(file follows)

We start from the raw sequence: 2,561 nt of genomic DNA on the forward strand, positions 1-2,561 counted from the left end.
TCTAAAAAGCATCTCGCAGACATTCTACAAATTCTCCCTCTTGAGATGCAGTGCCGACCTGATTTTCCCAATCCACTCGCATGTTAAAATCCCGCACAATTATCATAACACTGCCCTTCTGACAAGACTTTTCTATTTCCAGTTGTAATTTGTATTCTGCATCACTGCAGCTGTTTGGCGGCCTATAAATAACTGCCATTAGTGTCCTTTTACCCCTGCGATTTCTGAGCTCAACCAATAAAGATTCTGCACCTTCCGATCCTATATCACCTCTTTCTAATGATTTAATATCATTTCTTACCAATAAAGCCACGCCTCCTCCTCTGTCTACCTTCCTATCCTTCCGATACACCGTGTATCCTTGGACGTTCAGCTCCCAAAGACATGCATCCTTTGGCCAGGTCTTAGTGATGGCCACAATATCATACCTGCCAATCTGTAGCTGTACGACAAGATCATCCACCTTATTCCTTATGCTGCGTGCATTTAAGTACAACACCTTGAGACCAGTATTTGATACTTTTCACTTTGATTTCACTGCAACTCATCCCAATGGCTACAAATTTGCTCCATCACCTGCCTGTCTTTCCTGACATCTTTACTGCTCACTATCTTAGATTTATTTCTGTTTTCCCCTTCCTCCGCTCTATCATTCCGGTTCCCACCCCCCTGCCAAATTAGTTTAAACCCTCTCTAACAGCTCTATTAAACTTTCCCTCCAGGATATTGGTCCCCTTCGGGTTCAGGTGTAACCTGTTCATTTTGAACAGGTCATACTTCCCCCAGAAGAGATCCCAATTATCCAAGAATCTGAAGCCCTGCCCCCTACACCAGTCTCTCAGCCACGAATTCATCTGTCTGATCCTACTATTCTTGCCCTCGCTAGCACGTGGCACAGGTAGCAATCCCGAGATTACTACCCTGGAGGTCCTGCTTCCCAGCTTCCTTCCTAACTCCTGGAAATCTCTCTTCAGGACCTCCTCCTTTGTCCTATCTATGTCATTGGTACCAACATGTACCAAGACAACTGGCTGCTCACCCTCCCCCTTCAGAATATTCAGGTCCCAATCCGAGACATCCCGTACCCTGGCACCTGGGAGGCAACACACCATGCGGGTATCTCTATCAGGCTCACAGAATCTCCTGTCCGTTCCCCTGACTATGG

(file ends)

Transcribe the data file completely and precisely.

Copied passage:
We start from the raw sequence: 2,561 nt of genomic DNA on the forward strand, positions 1-2,561 counted from the left end.
TCTAAAAAGCATCTCGCAGACATTCTACAAATTCTCCCTCTTGAGATGCAGTGCCGACCTGATTTTCCCAATCCACTCGCATGTTAAAATCCCGCACAATTATCATAACACTGCCCTTCTGACAAGACTTTTCTATTTCCAGTTGTAATTTGTATTCTGCATCACTGCAGCTGTTTGGCGGCCTATAAATAACTGCCATTAGTGTCCTTTTACCCCTGCGATTTCTGAGCTCAACCAATAAAGATTCTGCACCTTCCGATCCTATATCACCTCTTTCTAATGATTTAATATCATTTCTTACCAATAAAGCCACGCCTCCTCCTCTGTCTACCTTCCTATCCTTCCGATACACCGTGTATCCTTGGACGTTCAGCTCCCAAAGACATGCATCCTTTGGCCAGGTCTTAGTGATGGCCACAATATCATACCTGCCAATCTGTAGCTGTACGACAAGATCATCCACCTTATTCCTTATGCTGCGTGCATTTAAGTACAACACCTTGAGACCAGTATTTGATACTTTTCACTTTGATTTCACTGCAACTCATCCCAATGGCTACAAATTTGCTCCATCACCTGCCTGTCTTTCCTGACATCTTTACTGCTCACTATCTTAGATTTATTTCTGTTTTCCCCTTCCTCCGCTCTATCATTCCGGTTCCCACCCCCCTGCCAAATTAGTTTAAACCCTCTCTAACAGCTCTATTAAACTTTCCCTCCAGGATATTGGTCCCCTTCGGGTTCAGGTGTAACCTGTTCATTTTGAACAGGTCATACTTCCCCCAGAAGAGATCCCAATTATCCAAGAATCTGAAGCCCTGCCCCCTACACCAGTCTCTCAGCCACGAATTCATCTGTCTGATCCTACTATTCTTGCCCTCGCTAGCACGTGGCACAGGTAGCAATCCCGAGATTACTACCCTGGAGGTCCTGCTTCCCAGCTTCCTTCCTAACTCCTGGAAATCTCTCTTCAGGACCTCCTCCTTTGTCCTATCTATGTCATTGGTACCAACATGTACCAAGACAACTGGCTGCTCACCCTCCCCCTTCAGAATATTCAGGTCCCAATCCGAGACATCCCGTACCCTGGCACCTGGGAGGCAACACACCATGCGGGTATCTCTATCAGGCTCACAGAATCTCCTGTCCGTTCCCCTGACTATGG